University of Otago researchers have put hard numbers to the
adage that success breeds success - and failure breeds
A long-term study of 1265 children born in Christchurch in
1977 has found those whose families were poor in their first
10 years of life earned about $20,000 a year less by the age
of 30 than those who grew up in rich families.
Those from poor families were more likely to leave school
without qualifications, have babies before they were 20,
commit crimes, go on welfare and have addiction and other
mental health problems in adulthood.
Most of these effects were explained by factors which tended
to vary in line with family incomes, such as parents'
education, addictions, criminality and marital conflict and
breakup, and the children's own intelligence.
But study director Prof David Fergusson said the effects of
childhood income on later educational and career achievement
persisted even after allowing for all other factors.
"So, in a sense success or failure drives educational and
economic success or failure, but the things that drive
behavioural outcomes are not so much income and are more
familial and personal," he said.
"It could be that competent, bright families transmit their
skills to their children and also earn higher incomes. It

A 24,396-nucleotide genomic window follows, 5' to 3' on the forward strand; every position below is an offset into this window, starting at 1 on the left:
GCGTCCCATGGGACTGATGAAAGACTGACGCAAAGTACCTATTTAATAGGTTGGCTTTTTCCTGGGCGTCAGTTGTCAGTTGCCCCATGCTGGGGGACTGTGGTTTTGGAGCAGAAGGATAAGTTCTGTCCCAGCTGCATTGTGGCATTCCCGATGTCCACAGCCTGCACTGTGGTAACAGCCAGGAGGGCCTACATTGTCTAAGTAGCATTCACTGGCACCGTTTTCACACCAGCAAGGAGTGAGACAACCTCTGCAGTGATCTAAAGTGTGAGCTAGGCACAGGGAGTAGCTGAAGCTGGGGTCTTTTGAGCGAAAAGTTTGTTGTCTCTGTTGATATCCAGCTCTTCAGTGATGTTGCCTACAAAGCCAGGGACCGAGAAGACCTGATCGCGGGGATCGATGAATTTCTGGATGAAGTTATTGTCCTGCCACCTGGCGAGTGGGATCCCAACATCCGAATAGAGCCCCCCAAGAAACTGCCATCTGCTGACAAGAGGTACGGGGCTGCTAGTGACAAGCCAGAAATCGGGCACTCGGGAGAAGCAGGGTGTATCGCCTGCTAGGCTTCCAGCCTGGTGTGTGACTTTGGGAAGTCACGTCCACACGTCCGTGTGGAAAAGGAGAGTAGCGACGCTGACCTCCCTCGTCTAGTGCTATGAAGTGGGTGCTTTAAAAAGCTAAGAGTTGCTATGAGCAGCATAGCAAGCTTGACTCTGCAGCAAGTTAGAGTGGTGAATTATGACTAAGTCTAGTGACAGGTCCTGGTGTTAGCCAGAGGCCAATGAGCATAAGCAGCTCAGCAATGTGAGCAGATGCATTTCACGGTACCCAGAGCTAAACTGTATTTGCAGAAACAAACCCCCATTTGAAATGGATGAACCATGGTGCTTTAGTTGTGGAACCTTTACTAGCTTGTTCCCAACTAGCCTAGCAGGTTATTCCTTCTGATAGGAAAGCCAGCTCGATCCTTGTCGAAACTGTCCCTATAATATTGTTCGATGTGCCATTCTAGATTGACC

could also be that being bred in a high-income family
provides children with role models and resources for both
educational achievement and career success."
Deputy prime minister Bill English and Maori Party co-leader
Tariana Turia are setting up a ministerial committee on
poverty under the Maori Party's post-election agreement with
the National Party.
The study results are reported in a newsletter published by
Children's Commissioner Dr Russell Wills, who has said
attacking child poverty should be the first of seven goals in
an "action plan" arising out of a Government paper on
The newsletter also reports a Social Development Ministry
finding that in 2010, 26% of children lived in "poor"
families earning under 60% of the net median income after
housing costs - down from a peak of 30% of children in 2001,
but still roughly double the proportion in poverty during the
1980s, when the children in the Christchurch study were
Prof Fergusson said children being born in poor families
today might face even worse outcomes than their parents born
in the 1970s and '80s because of the greater disparity in
The study asked detailed questions about people's lives which
also enabled the researchers to diagnose whether they had
depression, anxiety disorder, drug or alcohol addictions or
On average, those raised in poor families had slightly more
of these disorders than those from rich families.
Prof Fergusson said the study showed that income inequality
and behavioural issues, such as parents' addictions, both had
to be tackled to fix social problems.
A spokesman for Mr English said the poverty committee would
focus on "providing opportunity through things like education
and jobs and ensuring we are getting the best results from
the hundreds of millions of dollars already being spent on
social service delivery".